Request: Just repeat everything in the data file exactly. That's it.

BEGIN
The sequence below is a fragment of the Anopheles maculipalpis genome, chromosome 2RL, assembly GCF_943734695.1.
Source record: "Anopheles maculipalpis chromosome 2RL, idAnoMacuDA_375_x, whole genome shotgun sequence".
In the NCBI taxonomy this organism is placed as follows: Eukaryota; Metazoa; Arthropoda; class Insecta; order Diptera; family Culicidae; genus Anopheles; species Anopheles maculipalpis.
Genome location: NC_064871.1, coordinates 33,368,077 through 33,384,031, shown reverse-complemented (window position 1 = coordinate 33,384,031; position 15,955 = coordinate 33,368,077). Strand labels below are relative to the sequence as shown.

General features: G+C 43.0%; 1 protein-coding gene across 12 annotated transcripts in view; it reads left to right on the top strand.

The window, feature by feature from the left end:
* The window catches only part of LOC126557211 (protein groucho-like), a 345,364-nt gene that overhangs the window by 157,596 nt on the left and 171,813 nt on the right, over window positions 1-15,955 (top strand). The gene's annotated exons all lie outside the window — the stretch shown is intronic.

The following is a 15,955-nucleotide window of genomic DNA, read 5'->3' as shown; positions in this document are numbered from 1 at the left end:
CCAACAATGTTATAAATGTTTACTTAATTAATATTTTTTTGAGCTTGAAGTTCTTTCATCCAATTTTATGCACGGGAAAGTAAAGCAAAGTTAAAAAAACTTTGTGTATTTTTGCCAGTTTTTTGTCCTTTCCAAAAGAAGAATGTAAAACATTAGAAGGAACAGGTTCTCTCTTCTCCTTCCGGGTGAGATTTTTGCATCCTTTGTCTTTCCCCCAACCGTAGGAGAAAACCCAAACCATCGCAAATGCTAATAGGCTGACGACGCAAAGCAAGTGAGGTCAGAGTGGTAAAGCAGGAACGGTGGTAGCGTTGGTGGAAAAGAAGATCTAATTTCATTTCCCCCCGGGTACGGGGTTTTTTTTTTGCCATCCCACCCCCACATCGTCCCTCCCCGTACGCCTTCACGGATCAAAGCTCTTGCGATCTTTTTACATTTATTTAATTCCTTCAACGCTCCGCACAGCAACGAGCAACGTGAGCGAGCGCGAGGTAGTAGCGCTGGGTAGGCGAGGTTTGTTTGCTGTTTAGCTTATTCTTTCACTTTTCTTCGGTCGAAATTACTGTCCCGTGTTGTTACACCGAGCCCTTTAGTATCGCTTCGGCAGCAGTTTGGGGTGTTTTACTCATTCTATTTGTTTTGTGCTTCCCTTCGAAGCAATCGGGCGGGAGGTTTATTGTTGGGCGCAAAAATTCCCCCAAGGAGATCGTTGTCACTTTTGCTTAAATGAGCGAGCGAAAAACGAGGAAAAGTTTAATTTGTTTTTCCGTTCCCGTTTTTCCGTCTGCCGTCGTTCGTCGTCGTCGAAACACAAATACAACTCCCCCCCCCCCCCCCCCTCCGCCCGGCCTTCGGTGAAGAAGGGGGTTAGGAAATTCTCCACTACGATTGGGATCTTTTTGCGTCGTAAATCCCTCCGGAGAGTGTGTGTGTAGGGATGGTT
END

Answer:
The sequence below is a fragment of the Anopheles maculipalpis genome, chromosome 2RL, assembly GCF_943734695.1.
Source record: "Anopheles maculipalpis chromosome 2RL, idAnoMacuDA_375_x, whole genome shotgun sequence".
In the NCBI taxonomy this organism is placed as follows: Eukaryota; Metazoa; Arthropoda; class Insecta; order Diptera; family Culicidae; genus Anopheles; species Anopheles maculipalpis.
Genome location: NC_064871.1, coordinates 33,368,077 through 33,384,031, shown reverse-complemented (window position 1 = coordinate 33,384,031; position 15,955 = coordinate 33,368,077). Strand labels below are relative to the sequence as shown.

General features: G+C 43.0%; 1 protein-coding gene across 12 annotated transcripts in view; it reads left to right on the top strand.

The window, feature by feature from the left end:
* The window catches only part of LOC126557211 (protein groucho-like), a 345,364-nt gene that overhangs the window by 157,596 nt on the left and 171,813 nt on the right, over window positions 1-15,955 (top strand). The gene's annotated exons all lie outside the window — the stretch shown is intronic.

The following is a 15,955-nucleotide window of genomic DNA, read 5'->3' as shown; positions in this document are numbered from 1 at the left end:
CCAACAATGTTATAAATGTTTACTTAATTAATATTTTTTTGAGCTTGAAGTTCTTTCATCCAATTTTATGCACGGGAAAGTAAAGCAAAGTTAAAAAAACTTTGTGTATTTTTGCCAGTTTTTTGTCCTTTCCAAAAGAAGAATGTAAAACATTAGAAGGAACAGGTTCTCTCTTCTCCTTCCGGGTGAGATTTTTGCATCCTTTGTCTTTCCCCCAACCGTAGGAGAAAACCCAAACCATCGCAAATGCTAATAGGCTGACGACGCAAAGCAAGTGAGGTCAGAGTGGTAAAGCAGGAACGGTGGTAGCGTTGGTGGAAAAGAAGATCTAATTTCATTTCCCCCCGGGTACGGGGTTTTTTTTTTGCCATCCCACCCCCACATCGTCCCTCCCCGTACGCCTTCACGGATCAAAGCTCTTGCGATCTTTTTACATTTATTTAATTCCTTCAACGCTCCGCACAGCAACGAGCAACGTGAGCGAGCGCGAGGTAGTAGCGCTGGGTAGGCGAGGTTTGTTTGCTGTTTAGCTTATTCTTTCACTTTTCTTCGGTCGAAATTACTGTCCCGTGTTGTTACACCGAGCCCTTTAGTATCGCTTCGGCAGCAGTTTGGGGTGTTTTACTCATTCTATTTGTTTTGTGCTTCCCTTCGAAGCAATCGGGCGGGAGGTTTATTGTTGGGCGCAAAAATTCCCCCAAGGAGATCGTTGTCACTTTTGCTTAAATGAGCGAGCGAAAAACGAGGAAAAGTTTAATTTGTTTTTCCGTTCCCGTTTTTCCGTCTGCCGTCGTTCGTCGTCGTCGAAACACAAATACAACTCCCCCCCCCCCCCCCCCTCCGCCCGGCCTTCGGTGAAGAAGGGGGTTAGGAAATTCTCCACTACGATTGGGATCTTTTTGCGTCGTAAATCCCTCCGGAGAGTGTGTGTGTAGGGATGGTT